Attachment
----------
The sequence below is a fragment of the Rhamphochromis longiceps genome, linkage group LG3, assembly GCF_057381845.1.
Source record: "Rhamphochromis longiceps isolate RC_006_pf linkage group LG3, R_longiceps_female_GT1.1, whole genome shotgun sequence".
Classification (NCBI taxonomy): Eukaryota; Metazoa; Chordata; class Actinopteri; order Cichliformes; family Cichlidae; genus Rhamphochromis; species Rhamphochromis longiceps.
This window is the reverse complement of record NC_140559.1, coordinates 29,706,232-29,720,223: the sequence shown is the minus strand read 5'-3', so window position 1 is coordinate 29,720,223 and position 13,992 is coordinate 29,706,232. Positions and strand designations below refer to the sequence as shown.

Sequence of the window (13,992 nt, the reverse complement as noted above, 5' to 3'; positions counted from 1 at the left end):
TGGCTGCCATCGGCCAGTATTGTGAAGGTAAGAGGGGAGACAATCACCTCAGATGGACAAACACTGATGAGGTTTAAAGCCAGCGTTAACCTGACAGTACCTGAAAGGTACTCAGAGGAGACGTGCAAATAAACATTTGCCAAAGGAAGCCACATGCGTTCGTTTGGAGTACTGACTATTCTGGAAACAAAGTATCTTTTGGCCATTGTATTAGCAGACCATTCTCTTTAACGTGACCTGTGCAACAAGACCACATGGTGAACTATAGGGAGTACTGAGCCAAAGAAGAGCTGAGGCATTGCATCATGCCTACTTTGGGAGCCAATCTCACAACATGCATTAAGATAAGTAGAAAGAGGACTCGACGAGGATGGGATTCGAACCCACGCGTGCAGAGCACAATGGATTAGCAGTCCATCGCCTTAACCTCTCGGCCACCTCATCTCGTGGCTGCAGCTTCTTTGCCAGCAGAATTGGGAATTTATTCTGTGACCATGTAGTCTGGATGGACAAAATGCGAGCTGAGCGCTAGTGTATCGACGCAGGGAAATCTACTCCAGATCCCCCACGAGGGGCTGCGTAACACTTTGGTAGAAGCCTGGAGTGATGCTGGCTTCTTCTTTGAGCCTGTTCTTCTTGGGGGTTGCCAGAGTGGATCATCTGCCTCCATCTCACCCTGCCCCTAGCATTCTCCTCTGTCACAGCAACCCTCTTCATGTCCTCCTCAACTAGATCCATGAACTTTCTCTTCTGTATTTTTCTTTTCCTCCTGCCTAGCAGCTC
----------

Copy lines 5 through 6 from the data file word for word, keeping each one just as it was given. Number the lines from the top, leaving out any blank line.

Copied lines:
Sequence of the window (13,992 nt, the reverse complement as noted above, 5' to 3'; positions counted from 1 at the left end):
TGGCTGCCATCGGCCAGTATTGTGAAGGTAAGAGGGGAGACAATCACCTCAGATGGACAAACACTGATGAGGTTTAAAGCCAGCGTTAACCTGACAGTACCTGAAAGGTACTCAGAGGAGACGTGCAAATAAACATTTGCCAAAGGAAGCCACATGCGTTCGTTTGGAGTACTGACTATTCTGGAAACAAAGTATCTTTTGGCCATTGTATTAGCAGACCATTCTCTTTAACGTGACCTGTGCAACAAGACCACATGGTGAACTATAGGGAGTACTGAGCCAAAGAAGAGCTGAGGCATTGCATCATGCCTACTTTGGGAGCCAATCTCACAACATGCATTAAGATAAGTAGAAAGAGGACTCGACGAGGATGGGATTCGAACCCACGCGTGCAGAGCACAATGGATTAGCAGTCCATCGCCTTAACCTCTCGGCCACCTCATCTCGTGGCTGCAGCTTCTTTGCCAGCAGAATTGGGAATTTATTCTGTGACCATGTAGTCTGGATGGACAAAATGCGAGCTGAGCGCTAGTGTATCGACGCAGGGAAATCTACTCCAGATCCCCCACGAGGGGCTGCGTAACACTTTGGTAGAAGCCTGGAGTGATGCTGGCTTCTTCTTTGAGCCTGTTCTTCTTGGGGGTTGCCAGAGTGGATCATCTGCCTCCATCTCACCCTGCCCCTAGCATTCTCCTCTGTCACAGCAACCCTCTTCATGTCCTCCTCAACTAGATCCATGAACTTTCTCTTCTGTATTTTTCTTTTCCTCCTGCCTAGCAGCTC